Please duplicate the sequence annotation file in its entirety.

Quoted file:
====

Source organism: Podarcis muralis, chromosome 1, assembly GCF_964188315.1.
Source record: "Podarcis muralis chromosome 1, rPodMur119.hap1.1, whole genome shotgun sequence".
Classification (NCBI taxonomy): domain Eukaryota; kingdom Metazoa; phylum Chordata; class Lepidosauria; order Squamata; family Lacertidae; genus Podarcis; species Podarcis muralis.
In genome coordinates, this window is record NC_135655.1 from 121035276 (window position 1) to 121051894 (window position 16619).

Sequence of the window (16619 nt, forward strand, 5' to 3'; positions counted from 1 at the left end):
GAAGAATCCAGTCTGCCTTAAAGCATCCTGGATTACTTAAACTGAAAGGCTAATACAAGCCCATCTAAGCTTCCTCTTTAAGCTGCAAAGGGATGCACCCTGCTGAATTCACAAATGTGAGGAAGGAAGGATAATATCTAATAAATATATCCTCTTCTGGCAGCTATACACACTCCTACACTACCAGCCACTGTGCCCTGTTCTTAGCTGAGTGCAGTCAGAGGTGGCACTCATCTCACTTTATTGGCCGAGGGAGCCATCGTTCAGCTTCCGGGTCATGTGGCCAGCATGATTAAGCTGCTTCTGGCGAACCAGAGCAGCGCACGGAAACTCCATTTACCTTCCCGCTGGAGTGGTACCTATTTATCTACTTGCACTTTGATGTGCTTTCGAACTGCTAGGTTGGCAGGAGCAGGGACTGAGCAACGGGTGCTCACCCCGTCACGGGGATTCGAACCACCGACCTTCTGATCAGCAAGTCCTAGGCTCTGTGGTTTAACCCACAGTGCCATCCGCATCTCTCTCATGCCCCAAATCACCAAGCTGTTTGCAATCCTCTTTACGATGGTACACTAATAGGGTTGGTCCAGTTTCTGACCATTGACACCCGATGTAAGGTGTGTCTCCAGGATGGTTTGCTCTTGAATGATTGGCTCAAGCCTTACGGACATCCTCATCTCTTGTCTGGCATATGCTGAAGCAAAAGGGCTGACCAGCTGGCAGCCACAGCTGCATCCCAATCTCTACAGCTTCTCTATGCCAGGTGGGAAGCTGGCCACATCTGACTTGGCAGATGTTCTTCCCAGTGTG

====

Source organism: Podarcis muralis, chromosome 1, assembly GCF_964188315.1.
Source record: "Podarcis muralis chromosome 1, rPodMur119.hap1.1, whole genome shotgun sequence".
Classification (NCBI taxonomy): domain Eukaryota; kingdom Metazoa; phylum Chordata; class Lepidosauria; order Squamata; family Lacertidae; genus Podarcis; species Podarcis muralis.
In genome coordinates, this window is record NC_135655.1 from 121035276 (window position 1) to 121051894 (window position 16619).

Sequence of the window (16619 nt, forward strand, 5' to 3'; positions counted from 1 at the left end):
GAAGAATCCAGTCTGCCTTAAAGCATCCTGGATTACTTAAACTGAAAGGCTAATACAAGCCCATCTAAGCTTCCTCTTTAAGCTGCAAAGGGATGCACCCTGCTGAATTCACAAATGTGAGGAAGGAAGGATAATATCTAATAAATATATCCTCTTCTGGCAGCTATACACACTCCTACACTACCAGCCACTGTGCCCTGTTCTTAGCTGAGTGCAGTCAGAGGTGGCACTCATCTCACTTTATTGGCCGAGGGAGCCATCGTTCAGCTTCCGGGTCATGTGGCCAGCATGATTAAGCTGCTTCTGGCGAACCAGAGCAGCGCACGGAAACTCCATTTACCTTCCCGCTGGAGTGGTACCTATTTATCTACTTGCACTTTGATGTGCTTTCGAACTGCTAGGTTGGCAGGAGCAGGGACTGAGCAACGGGTGCTCACCCCGTCACGGGGATTCGAACCACCGACCTTCTGATCAGCAAGTCCTAGGCTCTGTGGTTTAACCCACAGTGCCATCCGCATCTCTCTCATGCCCCAAATCACCAAGCTGTTTGCAATCCTCTTTACGATGGTACACTAATAGGGTTGGTCCAGTTTCTGACCATTGACACCCGATGTAAGGTGTGTCTCCAGGATGGTTTGCTCTTGAATGATTGGCTCAAGCCTTACGGACATCCTCATCTCTTGTCTGGCATATGCTGAAGCAAAAGGGCTGACCAGCTGGCAGCCACAGCTGCATCCCAATCTCTACAGCTTCTCTATGCCAGGTGGGAAGCTGGCCACATCTGACTTGGCAGATGTTCTTCCCAGTGTG